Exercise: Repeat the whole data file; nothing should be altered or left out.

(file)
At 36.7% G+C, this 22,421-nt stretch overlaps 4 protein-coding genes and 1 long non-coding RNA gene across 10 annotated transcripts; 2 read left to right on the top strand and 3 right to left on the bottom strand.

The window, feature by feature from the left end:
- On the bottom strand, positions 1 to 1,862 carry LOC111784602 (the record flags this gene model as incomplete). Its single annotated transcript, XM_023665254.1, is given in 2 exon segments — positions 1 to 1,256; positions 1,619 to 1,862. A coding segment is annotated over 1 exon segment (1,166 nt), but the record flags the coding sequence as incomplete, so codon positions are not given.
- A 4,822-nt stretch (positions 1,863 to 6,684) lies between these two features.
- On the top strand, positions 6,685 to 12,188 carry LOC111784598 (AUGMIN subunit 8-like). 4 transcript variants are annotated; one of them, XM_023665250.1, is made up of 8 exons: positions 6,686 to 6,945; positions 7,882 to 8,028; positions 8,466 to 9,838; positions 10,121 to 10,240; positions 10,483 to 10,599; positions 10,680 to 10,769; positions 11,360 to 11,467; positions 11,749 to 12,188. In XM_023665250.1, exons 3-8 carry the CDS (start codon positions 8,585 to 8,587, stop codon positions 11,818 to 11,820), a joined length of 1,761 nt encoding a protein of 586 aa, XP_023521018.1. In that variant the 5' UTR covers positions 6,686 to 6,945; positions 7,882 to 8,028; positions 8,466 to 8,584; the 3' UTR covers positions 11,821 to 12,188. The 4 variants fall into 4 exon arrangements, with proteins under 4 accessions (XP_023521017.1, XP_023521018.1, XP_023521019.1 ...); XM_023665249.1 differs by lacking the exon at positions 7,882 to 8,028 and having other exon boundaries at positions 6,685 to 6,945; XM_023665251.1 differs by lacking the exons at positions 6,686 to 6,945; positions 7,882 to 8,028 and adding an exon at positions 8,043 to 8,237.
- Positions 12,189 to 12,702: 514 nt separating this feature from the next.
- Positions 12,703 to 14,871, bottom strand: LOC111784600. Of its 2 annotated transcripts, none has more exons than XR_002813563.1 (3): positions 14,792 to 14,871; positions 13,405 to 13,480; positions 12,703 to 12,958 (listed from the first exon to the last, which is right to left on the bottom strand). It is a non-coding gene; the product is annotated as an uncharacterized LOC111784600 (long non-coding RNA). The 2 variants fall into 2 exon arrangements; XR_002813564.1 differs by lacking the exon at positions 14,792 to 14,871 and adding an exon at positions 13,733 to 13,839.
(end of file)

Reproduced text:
At 36.7% G+C, this 22,421-nt stretch overlaps 4 protein-coding genes and 1 long non-coding RNA gene across 10 annotated transcripts; 2 read left to right on the top strand and 3 right to left on the bottom strand.

The window, feature by feature from the left end:
- On the bottom strand, positions 1 to 1,862 carry LOC111784602 (the record flags this gene model as incomplete). Its single annotated transcript, XM_023665254.1, is given in 2 exon segments — positions 1 to 1,256; positions 1,619 to 1,862. A coding segment is annotated over 1 exon segment (1,166 nt), but the record flags the coding sequence as incomplete, so codon positions are not given.
- A 4,822-nt stretch (positions 1,863 to 6,684) lies between these two features.
- On the top strand, positions 6,685 to 12,188 carry LOC111784598 (AUGMIN subunit 8-like). 4 transcript variants are annotated; one of them, XM_023665250.1, is made up of 8 exons: positions 6,686 to 6,945; positions 7,882 to 8,028; positions 8,466 to 9,838; positions 10,121 to 10,240; positions 10,483 to 10,599; positions 10,680 to 10,769; positions 11,360 to 11,467; positions 11,749 to 12,188. In XM_023665250.1, exons 3-8 carry the CDS (start codon positions 8,585 to 8,587, stop codon positions 11,818 to 11,820), a joined length of 1,761 nt encoding a protein of 586 aa, XP_023521018.1. In that variant the 5' UTR covers positions 6,686 to 6,945; positions 7,882 to 8,028; positions 8,466 to 8,584; the 3' UTR covers positions 11,821 to 12,188. The 4 variants fall into 4 exon arrangements, with proteins under 4 accessions (XP_023521017.1, XP_023521018.1, XP_023521019.1 ...); XM_023665249.1 differs by lacking the exon at positions 7,882 to 8,028 and having other exon boundaries at positions 6,685 to 6,945; XM_023665251.1 differs by lacking the exons at positions 6,686 to 6,945; positions 7,882 to 8,028 and adding an exon at positions 8,043 to 8,237.
- Positions 12,189 to 12,702: 514 nt separating this feature from the next.
- Positions 12,703 to 14,871, bottom strand: LOC111784600. Of its 2 annotated transcripts, none has more exons than XR_002813563.1 (3): positions 14,792 to 14,871; positions 13,405 to 13,480; positions 12,703 to 12,958 (listed from the first exon to the last, which is right to left on the bottom strand). It is a non-coding gene; the product is annotated as an uncharacterized LOC111784600 (long non-coding RNA). The 2 variants fall into 2 exon arrangements; XR_002813564.1 differs by lacking the exon at positions 14,792 to 14,871 and adding an exon at positions 13,733 to 13,839.